The Courier News from Blytheville, Arkansas on May 23, 1953 · Page 2
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The Courier News from Blytheville, Arkansas · Page 2

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Blytheville, Arkansas
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Saturday, May 23, 1953
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Page 2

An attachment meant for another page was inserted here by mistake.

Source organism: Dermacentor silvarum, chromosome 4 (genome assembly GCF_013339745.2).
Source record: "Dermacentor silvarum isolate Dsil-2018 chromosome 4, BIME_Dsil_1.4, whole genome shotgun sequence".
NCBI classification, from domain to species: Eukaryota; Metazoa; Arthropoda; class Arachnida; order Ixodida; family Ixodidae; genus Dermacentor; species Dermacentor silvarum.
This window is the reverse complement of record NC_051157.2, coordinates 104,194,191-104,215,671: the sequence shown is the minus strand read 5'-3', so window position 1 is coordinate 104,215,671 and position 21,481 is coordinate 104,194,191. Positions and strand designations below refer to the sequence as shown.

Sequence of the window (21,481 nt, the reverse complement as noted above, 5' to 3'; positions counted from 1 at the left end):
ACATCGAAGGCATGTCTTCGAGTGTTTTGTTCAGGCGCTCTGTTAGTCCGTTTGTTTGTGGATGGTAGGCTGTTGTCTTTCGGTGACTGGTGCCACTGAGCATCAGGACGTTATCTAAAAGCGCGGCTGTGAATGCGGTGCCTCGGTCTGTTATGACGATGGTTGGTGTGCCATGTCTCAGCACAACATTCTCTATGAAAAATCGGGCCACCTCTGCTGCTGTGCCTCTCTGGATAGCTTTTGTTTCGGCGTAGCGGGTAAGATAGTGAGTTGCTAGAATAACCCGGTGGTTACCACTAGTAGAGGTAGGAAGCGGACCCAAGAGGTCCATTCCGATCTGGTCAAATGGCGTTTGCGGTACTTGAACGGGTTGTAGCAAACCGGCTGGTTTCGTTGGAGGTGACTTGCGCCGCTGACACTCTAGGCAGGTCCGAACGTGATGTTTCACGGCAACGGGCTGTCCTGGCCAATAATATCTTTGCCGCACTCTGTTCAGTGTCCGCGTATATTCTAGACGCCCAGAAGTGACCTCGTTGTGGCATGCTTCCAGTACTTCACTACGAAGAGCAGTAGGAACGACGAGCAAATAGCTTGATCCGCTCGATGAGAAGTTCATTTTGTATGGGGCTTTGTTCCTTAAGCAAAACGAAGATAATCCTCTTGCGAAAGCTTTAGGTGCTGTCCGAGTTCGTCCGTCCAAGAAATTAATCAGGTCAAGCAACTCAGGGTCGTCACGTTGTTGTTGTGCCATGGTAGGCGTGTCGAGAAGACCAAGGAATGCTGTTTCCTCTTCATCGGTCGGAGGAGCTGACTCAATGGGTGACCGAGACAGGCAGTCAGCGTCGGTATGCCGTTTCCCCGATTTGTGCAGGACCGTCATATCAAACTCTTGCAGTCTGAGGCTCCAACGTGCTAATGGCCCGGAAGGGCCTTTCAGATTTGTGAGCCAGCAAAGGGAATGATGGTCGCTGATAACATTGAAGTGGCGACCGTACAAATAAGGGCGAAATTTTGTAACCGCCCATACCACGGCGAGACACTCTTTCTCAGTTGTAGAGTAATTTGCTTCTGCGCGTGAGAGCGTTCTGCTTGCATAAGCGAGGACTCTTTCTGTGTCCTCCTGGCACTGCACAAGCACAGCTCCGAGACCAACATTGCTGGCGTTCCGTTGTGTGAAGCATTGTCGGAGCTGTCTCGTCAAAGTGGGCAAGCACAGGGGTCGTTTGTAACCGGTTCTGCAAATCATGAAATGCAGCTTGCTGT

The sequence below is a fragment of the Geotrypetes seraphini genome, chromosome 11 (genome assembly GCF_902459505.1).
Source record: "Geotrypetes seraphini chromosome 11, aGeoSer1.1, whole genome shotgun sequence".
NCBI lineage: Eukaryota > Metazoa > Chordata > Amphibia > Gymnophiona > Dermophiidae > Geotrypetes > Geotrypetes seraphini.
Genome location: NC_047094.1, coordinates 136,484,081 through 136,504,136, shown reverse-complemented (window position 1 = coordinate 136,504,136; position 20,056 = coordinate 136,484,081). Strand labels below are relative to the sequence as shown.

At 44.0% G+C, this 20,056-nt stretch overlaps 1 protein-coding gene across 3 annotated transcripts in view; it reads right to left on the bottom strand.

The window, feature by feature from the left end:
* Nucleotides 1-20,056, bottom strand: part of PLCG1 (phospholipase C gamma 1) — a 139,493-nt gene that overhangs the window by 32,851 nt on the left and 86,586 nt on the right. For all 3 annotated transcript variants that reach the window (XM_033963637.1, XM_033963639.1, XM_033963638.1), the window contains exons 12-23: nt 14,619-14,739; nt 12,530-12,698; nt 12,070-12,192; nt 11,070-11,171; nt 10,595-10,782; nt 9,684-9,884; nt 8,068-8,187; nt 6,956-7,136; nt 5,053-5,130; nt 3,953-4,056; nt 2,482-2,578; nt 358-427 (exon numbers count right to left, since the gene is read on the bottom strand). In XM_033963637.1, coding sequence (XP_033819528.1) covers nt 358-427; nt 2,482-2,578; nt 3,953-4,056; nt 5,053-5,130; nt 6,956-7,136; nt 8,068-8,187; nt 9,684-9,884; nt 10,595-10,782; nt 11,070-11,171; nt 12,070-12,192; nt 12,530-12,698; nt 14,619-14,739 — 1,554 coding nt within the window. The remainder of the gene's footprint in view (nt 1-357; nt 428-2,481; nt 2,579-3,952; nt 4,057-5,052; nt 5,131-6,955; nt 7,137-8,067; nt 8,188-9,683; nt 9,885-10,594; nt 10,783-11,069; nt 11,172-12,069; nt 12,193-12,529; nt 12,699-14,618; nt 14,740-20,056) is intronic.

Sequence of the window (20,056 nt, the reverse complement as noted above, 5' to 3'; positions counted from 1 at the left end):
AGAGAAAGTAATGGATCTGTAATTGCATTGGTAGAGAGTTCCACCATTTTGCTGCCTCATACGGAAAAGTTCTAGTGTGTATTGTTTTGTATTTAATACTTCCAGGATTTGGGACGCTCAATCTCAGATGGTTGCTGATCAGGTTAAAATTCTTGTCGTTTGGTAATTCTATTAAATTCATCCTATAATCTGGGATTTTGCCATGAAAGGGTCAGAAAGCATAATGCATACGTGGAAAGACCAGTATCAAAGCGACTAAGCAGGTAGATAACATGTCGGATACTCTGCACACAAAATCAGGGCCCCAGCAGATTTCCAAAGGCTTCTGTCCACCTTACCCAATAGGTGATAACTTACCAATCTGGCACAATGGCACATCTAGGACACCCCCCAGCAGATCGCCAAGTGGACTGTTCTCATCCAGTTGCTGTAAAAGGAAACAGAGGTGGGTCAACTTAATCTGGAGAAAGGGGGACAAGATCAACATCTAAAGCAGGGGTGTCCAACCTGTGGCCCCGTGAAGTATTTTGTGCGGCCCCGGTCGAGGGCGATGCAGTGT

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PAGE TWO BT/rniEVIT,I,K (ARK.) COURIER NEWS SATURDAY, MAT 28, 19W Satiety, J\lewA Pat Mullini, Society Editor / Phone 4461 Alice Ann Ltdbetler Former Resident To Wed in July Mr. and Mrs. J. E. Leonetter of Flint. Mich., formerly of Blytheville, announce the engagement and approaching marriage of their daughter, Miss Alice Anne Ledbettcr to Donald H. Moody, son of Mr. and Mrs. Taylor Moody of Jefferson City, Tenn. The bride-elect attended Blytheville School and is a ojiember of the 1953 graduating class of Central High School in Flint. She was active in several school clubs and is a member of the Band. Mr Moody attended Jefhrson City High School and is now associated with General Motors In Flint. The wedding Is to be solemnized July 25. Dessert Bridge Given for Clubs Mrs. R. A. Porter and Mrs. B. E:, Tune entertained at the Tune home yesterday afternoon for two Friday clubs and two extra guests, Mrs! F. E. Black and Mrs. O. S. Crowell. Dessert was served with iced drinks preceding the bridge games. Guests were served at the Jour card tables, which were decorated with budvases of mixed summer flowers. Other blossoms were used throughout the entertaining rooms. In the afternoon's games, the two first prises went to Mrs. Farris McCalla and Mrs. Dick J. White, second prizes went to Mrs. Harman Taylor and Mrs. Bob Warren, and the bridges went to Mrs. Crowell and Mrs. Jack Hale. Ladies' Day Held at Club The monthly ladles' day was held yesterday at Blytheville Country Club for members and their invited guests, when more than 50 attended the one o'clock luncheon follow ed by an afternoon of playing bridge and canasta. Small vases of spring flowers centered each small table and larger arrangements of daisies and snap, dragons were placed about the room. On the mantle was an arrangement of large painted majestic daisies In pastel shades. In the afternoon's bridge games, high was won by Mrs. Harry- W. Haines, second by Mrs. Loy Welch and third by Mrs. W. L. Hprner. In canasta, first prize was awarded to Mrs. C. M. Buck and second to Mrs. Adolph Heinlcke. Members of the Country Club who served as hostesses for this event were Mrs. E. J. Cure, chairman of the committee, Mrs. E. M. Regcnold, Mrs. 0. W. Afflick, Mrs. A. G. Little, Mrs. Chester Caldwell, Mrs. Elton Kirby, Mrs. E. B. Gee, Mrs. Harry W. Haines, Mrs. H. C. Sims, Mrs. C. M. Buck and Mrs. Baker Wilson. Vendredi Club Is Entertained Hostess yesterday to members of the Vendredi Bridge Clu\ was Mrs. Billy Joe Germ, when she entertained with a dessert bridge at her home. Miss Barbara Ann Smith was a guest player with the members. Dessert was served preceding the' bridge games, from the card tables, which were centered with painted china vases holding pink rosebuds. Mrs. Hank Dodd won first plnce in the evening's bridge games, with second going to* Mrs Clyde Patton, and bridge to Mrs. Sanford Tomlinson. It's Simply Charming Rainbow Girls To Be Organized An Assembly of Order of Rainbow for Girls is to be instituted in Steele this afternoon and Evening, beginning at 4 p.m., with initiation at 5 p.m., dinner at 6 p.m., followed by installation of officers at 8 p.m C. L. Stnnge of St. Louis, supreirie deputy of Missouri, is to be present for the affair which is to be held in the Steele High School Gymnasium. La Finesse Club Meets in Home Mrs, M»rvin Nunn, Jr., entertained at her home yesterday for members of the Ln Finesse Club with a dessert bridge, Pansie.s floating in low bowls and pink rosebuds in larger arrangements formed the floral Getting used by the hostess. Winners of the afternoon's bridge game .were Mrs. Everett Peterson and Mrs. W. M- Jonlz. Club Attends Ladies' Day Mrs. O. O. Poetz was hostess to members of the Friday Contract Club, when she invited them to Ladles Dny at the Country Club. Winners of the bridge games, following the luncheon, were Mrs. Loy Welch, first place, Mrs. C. L. Mo- Waters, second, and Mrs. Poetz, bridgo. Bits of News ./ p crAona / a • John Wilks, who attends Ole Miss, is one of nine students ranking at the top of the student body in scholarship, who were Initiated into PI Kappa Pi national honorary scholastic society. He is to arrive Homo Monday to spend the summer months with his mother, Mrs. Grace Wilks. Mrs. S. C. Smith of Fulton, Mo. Is spending this week with her brother, H. H. Houchins, and Mrs. Houchlns. She will be accompanied home this week end by Mr. Houchins, who will remain a week, Mr. and, Mrs. Bill Seymort of Kankakee, 111., have returned to their home after spending a week with his parents, Mr. and Mrs. W. G. Seymore. Petty Officer 3jc and Mrs. Orady Magee announce the birth of their first child, a son. Thursday night at the Walls Hospital. He has been named David Bowen Magee. Mrs. Magee is the former Miss Ruth Seay. Mr. Magee. who is stationed at Sar Diego, Calif., is to arrive todey for a 15-day Leave here. Condition of T. I. Seay, who is a patient at Blytheville Hospital following Injuries received an an automobile accident, is reported to be satisfactory. Mrs. James P. Porter, Miss Amilca Porter, and Jo Ann Wlttmeler, all of Oneonta, Ala. .are to arrive inday for several days visit with Mr. and Mrs. E. A. Porter. Mr. and Mrs. B. A. Lynch are to cave tomorrow for Hot Springs, where they will attend a bankers convention. Mrs. E. F. Blomeycr, Mrs. M. C. Cook. E. E. Wilson, and Thurman Rowlett nUcnded the dance revue in Osceola last night. Mrs. Biomey- granddauKhters, Becky and Lynn Mann, participated In the affair. Mrs. C. J. Flectwood of Memphis has arrived to be the guest of her father. J. P. Allison and family She has recently returned from a six month's visit In Los Angeles with her daughter, Mrs. Ralph Fowler and family. Brynn Miley Jr., of Sheffield, Ala., Is the guest, of his aunt and uncle, Mr. and Mrs. Hu?h Whltsitt. Dr. and Mrs. F. L. Husband and Mrs. E. A. Fisher were In Osceola last nigh* for the dance recital, in which Mrs. Husband's niece, Becky Quinn, participated. Dr. and Mrs. James L. Guard have moved Into their new home on Main Street. Mr. and Mrs. B. B. Cornell of San Diego, Calif., have arrived to be quests of Mr. and Mrs. E. D. Ferguson. Mrs. Cornell Is u sisler of Mr Ferguson, nnd formerly taught school in the Blytheville system. Mr. and Mrs. E. J. Edwards, Jr., and E. J, Edwards, Sr., of Kansas City, Mo., will arrive tonight for a week's visit will) Mrs. The following couples have ob- Edwards' parents. Mr. and Mrs. Inlned marriage licenses from the •>• M - Stevens, Sr., and brother, office of the county clerk, Mrs Eliz- •'• M. Stevens, Jr., nnd family. abeth Blythe Parker: and : with. Mr. Edwards, Sr.'s Roy Hall. Mnniln, nnd Agnes daughter, Mrs. Harvey T. Kidd, the Johnson, Qultman; Robert Doyle Rev. Harvey Kidd, and family. and Kathcrinc Fotfstetcr, both of j Mr. nnd Mrs. Jack C. Owen will Blytheville; John W. Payne and Betty Sue Laildcrdale, both of Blytheville. leave tomorrow for Hot Springs where they will attend, the bankers convention. 8915 UU-24H By Sue Burnett This attractive sleeveless dress has; that unclutered air every woman admires. Pitted Jacket to match completes a versatile outfit—a special in half sizes if you're shorter than average. Pattern No. 8915 Is a sew-rlte perforated pattern in sizes H>4, 18V4, 18V5. 20',4, 22W, 24!4, Size 1614, dress, 3W yards of 39-Inch; Jacket, 214 yards. For this pattern, send 3Qc In COINS, your name, address, size desired, and the PATTERN NUMBER to Sue Burnett, Courier Newa, 375 Qulncy St., Chicago 6, 111. Don't miss tha new Basic FASHION for '53, spring an dsummer. It's l 'complete spring sewing guide for smart, practical-wardrobes; gift pattern -printed lnsid< the book. 26 ' ''" PLANTING SEED AND POISON COTTON SEED: D, & P, 1,715, Non-certified 80% Germination per $ ton 90 less ton $ C per sack J D.&P.L.15 CERTIFIED Blue Tag. 90% Germination less ton $£50 per sack ton |Z,J TOXAPHENE 20% Tbxaphene Dust per T For Worms in Cotton and Wheat 8-Lb. Toxaphene Liquid 55-Gal. Drum 75 LEE WILSON & CO. Phone 3411 Wilson, Ark. Masonic Temple Scene of Dinner Mrs. L. M. Bumctle and Mrs. E. P. Blomeycr were hostesses last night at the Masonic, Temple to members of the Past Matrons nnd Post Patrons Club, with a brlng- a-dlsh dinner. Served buffet fashion fr.om a long table, overlaid wllh a lace cloth, and holding a centerpiece of iian- sies and roses guests were seated at small tallies which were decorated In keeping with the chosen flowers. Swcetpcas and other spring flowers adorned tables at Intervals. In the evening's rook games, Mrs. N. Kyle wo'n first place, Gus Ebmlt won second, and rooko went to Dr. J. A. Saliba. Big Urge to Own Car Based On Immaturity What Is wrong with a husband who Is far more interested In the car he drives thnn in the home he provides for his family? Recently there has been a number of letters from wives •--» claim that their husbands d o n't care how the family lives as Ion? as he has a shiny new car to drive. They say thai even though everything about the house Is run down,* there at- Rutb Mlltetl ways seems to be enough money for the nusband to trade last year's automobile for a new and often more expensive one. It Is probably not neceseary to point out to these wives that their husbands are immature. That they still have teen-age standards and an adolescent need for feeling like big shots. They get that feeling when they get behind the wheel oi a shiny new automobile. It Is the one way they have been able to figure out to say to the world, "Look, I'm somebody." But can the wife do anything about the matter? Perhaps. Her job Is to try and make the husband sec that how a family lives Is far more Important than what kind of a car they use for transportation. She may be able to appeal to his need for wanting to tell the world he is somebody by pointing out that a man's economic standing is judged by the way his family lives and how well he is able to provide for them, not by the kind of car he drives. She can point out the absurdity of a big, shiny car parked in the driveway of a run-down, uncared- for home. ; . It would probably be good strategy for her to start entertaining as much as she cfin afford .to so her husband will see their home through the eyes of outsiders. But there Is no quick and easy solution. There never Is for the wife who is dealing with an immature and self-centered husband. Coming Events Monday Members of the Womcns' Missionary Union of the First Baptist Church have circle meetings' at 2:20 p.m. iji the homes of members as follows: Circle One with Mrs. AI- vin Huffman, Jr., 1218 Country Club Drive; Circle Two with Mrs. Herb ClillUs, 1116 Hearn; Circle Three with Mrs. James Fisher, 905 Adams; Circle Pour with Mrs. Clarence Johnson, 704 Northeast Parkway; Circle Five with Mrs. C. M. Smart at 1044 West Walnut; Circle Six with Mrs. Adolph Hetnicke at 1124 Hearn; and Circle Seven with Mrs. F. E. Ut- Icy at 1200 Chlckasawba. Members of the Katie Hatton Young Women's Auxiliary of the First Baptist Church meet with Miss Adaline Lee. Members of Circle One of .Trinity Baptist church has meeting with Mrs. C. E. Webb at 614 Lily; Circle Two meets with Mrs. J. H. Roberts at 300 Holland, both at 2:30 p.m.; and The Business Women's Circle meets at 7,30 p.m. with Mrs. Merle Lowe. Members of Women's Society of Christian Service of Lake Street Methodist Church meet at the church at 7:30 p.m. Number Nine Home Demonstration Club has meeting. Tuesday Alpha Delta Chapter of Beta Sigma Phi has canasta party at the Rustic Inn with Mrs. Henry Dodtl as hostess at 7:30 p.m. Mrs. William Bear is hostess to members of the Octave Club. Mrs. Russell Simpson entertains members of the N. N. Bridge Club. Country Club Duplicate Bridge League meets at the club. Mrs. W. C. Hlgginson entertains members of the Tuesday Bridge Club. Mrs. W. H. Sommerville is hostess to members of the Timka Bunco Club. Wednesday High Two Bridge Club has meeting with Mrs. Herman Turner Mrs. Chnrles Rose is hostess to members of the Wednesday Club. Dogwood Home Demonstration Club has meeting. Thursday Miss Jettye Huffman Is hostess to members of the GEO Club. La Nueve Club meets for luncheon at the home of Mrs. Melvin Halsell with Mrs. Lynn Hughes as co- hostess. Hotel Noble Is scene of Duplicate Bridge League meeting. Mrs. H. W. Wylie entertains members of the Thursday Contract Club. Mrs. Dick .Watson is hostess for meeting of the TLE Club. Mrs. Harry W. Haines hostess to members of'the Mid-Week Club. Friday Vendredl Club meets with Mrs. A. S. Harrison. Mrs. Loy Welch Is hostess to members ot^ the Friday Contract Club. Mrs. James Roy is hostess to members of the Friday Club. ia Finesse JClub members (meet with Mrs. Richard Rose. At the Hospitals Walls Hospital Dismissed: Donna Moore, Hermondale, Mo. Jim Winfrey, City. COMING SOON! COLUMBIA PICTURES priunk RITA HAYWORTH • STEWART GRANGER SALOAAE \tX».*. CHARLES LAUGHTON May 26-27-28-29 REGULAR PRICES! SATURDAY ONLY! DOUBLE FEATURE «im Ainm rtowjcnon SERIAL: Secret Code and Cartoon: Hair Cutups SUNDAY & MONDAY Paramount News and Cartoon: Cobs and Robbers RITZ GUESTS Mr. and Mrs. W. J. Rodffers and Family Mr. and Mrs. W. R. Middlclon and Family Mr. and Mrs. Bill Ellis and Family Mr. and Mrs. Travis rBooks and Family GETS MEASLY DEAL—Shed a tear for Morton Shubert, 23, of Beachwood, Ohio, who came down with three-day measles the day before his wedding. He got married all right, but didn't get to kiss his bride, the former Jo-Ann Friedman, of Shaker Heights, Ohio. Shubert, his bride, their parents and his brother, Norman, gathered in the Shubert home for the marriage ceremony. "It took just five minutes," Shubert said. "I got up out of bed, put on my tuxedo. 1 went downstairs and got married. Then she and'the others went off to the reception and I hear they had a fine time. I went back upstairs, took off my tuxedo and went back to bed." Best he can do now is look at his .bride's picture and talk to her on the telephone. Children Today Learn Best By Working Playing Together By DAVID TAYLOR MARKE AP Newsfeatures Writer A child's mental balance, his emotional and spiritual well-being, his success in work, in family and community life — all hinge on the way he relates himself to other human beings. I talked with Mrs. Victoria Wagner, principal of the Ethical Culture Society's Midtown School, about the problem of human relations. Now celebrating its 75th anniversary, the Society, she says, has been concerned from Its inception with this kind of education and the special understanding called lor on the part of administrators, teachers and parents who must develop these skills In the child. This kind of education, she says, requires parents and teachers alike to be concerned with the way the child plays with others, takes his turn, shares materials, senses the needs and respects the rights .of his fellows; and equally important, the degree to which he feels accepted and makes himself an active member of his group and the larger school community. Such concerns connot be left to chance, sh^ says. "For example, m the Ethical Culture schools, our 'shop work' is ideally suited to education in cooperation. Each child has a chance to share tools and facilities, help one another with ideas and skills and feel an obligation to consider the needs and safety of co-workers." In addition, she points out, children learn the proper respect for materials and tools. They are taught that putting awr materials carefully and keeping tools and equipment in good shape not only makes life easier for themselves but for the next class as well..Splashing paint may destroy some one else's treasured creation. Distracting a neighbor's attention while he is .using a machine may lead to an accident. This consideration for other people is a part of human relations. Says she: "Shop work, with the tiniest child, can be fun. There should be wo forced competition. Once having learned fundamentals, each rhild should be free to choose his own project He should be encouraged to develop individual expression. However, each job ably turned out — a smoothly sandpapered piece, a good varnish finish, a well designed bowl on the In the — encuurajn others to do better work/' In the home, she says, parent* should plan things to do with their children. They should help to bring out their children's ideas and desires and then work them out together. Children should be taught to use real tools, Jusfc like dad's. Working side by side, the child soon learns how to use tools the right way, the safe way, she says. The one fault parents have Is to judge their children's work by adult standards, she cautioned. "Don't make a fetish of perfection. Rather, think of the child's accomplishments on the basis of his maturity. On the other hand, the child derives no satisfaction from praise for something he Knows is not good, A parent should know what a child can do and, whether on the basis of, this knowledge a child's work deserves praise." In a setting such as this, concludes Mrs. Wagner, the young person can develop a reverence for craftsmanship. Putting aside his personal likes arid dislikes, he comes to recognize that skill merits recognition in its own right. LITTLB LIZ— •••**••••»•••»*•••••••*•*•••••••••••••••••••*•••• OPENS 6:30 EACH NIGHT SHOW STARTS AT DUSK 2 SHOWS EVERY NITE! RAIN or SHINE! ADM: 50c Children Under 12 FREE with Parents SATURDAY ONLY! Special! 3 BIG FEATURES! for the Price of One Regular Show: Double Feature A RtMIIUC FlOUIf umh TIERNEY ALSO CARTOON -SATURDAY OWL SHOW- Spectacle Never Before Filmed! FREE! A Paramount TECHNICOLOR Picture We invite everyone who is in the Drive In for THE REGULAR SHOW to stay for THE OWL SHOW FREE OF CHARGE. SUNDAY & MONDAY First Showing in Blytheville RICHARD GREENE-BORIS MRLOFF STEPHEN McNM-HlllA CORMHON *—- Many a mon thinks he's one in o million—but so is o fish egg. Box Office Opens 6:45 Show Starts 7:00 p.m. Admission 14c & 39c At AD Times SATURDAY Double Feature, ALSO TWO CARTOONS SERIAL: Gang Busters CARTOON: Hello Aloha SUN-MON Double Feature Also Metro News Television SERVICE ANY MAKE PHILCO FACTORY SERVICE PA Systems lor Sale or Rent Blaylock's N. Highway fil Ph. 3171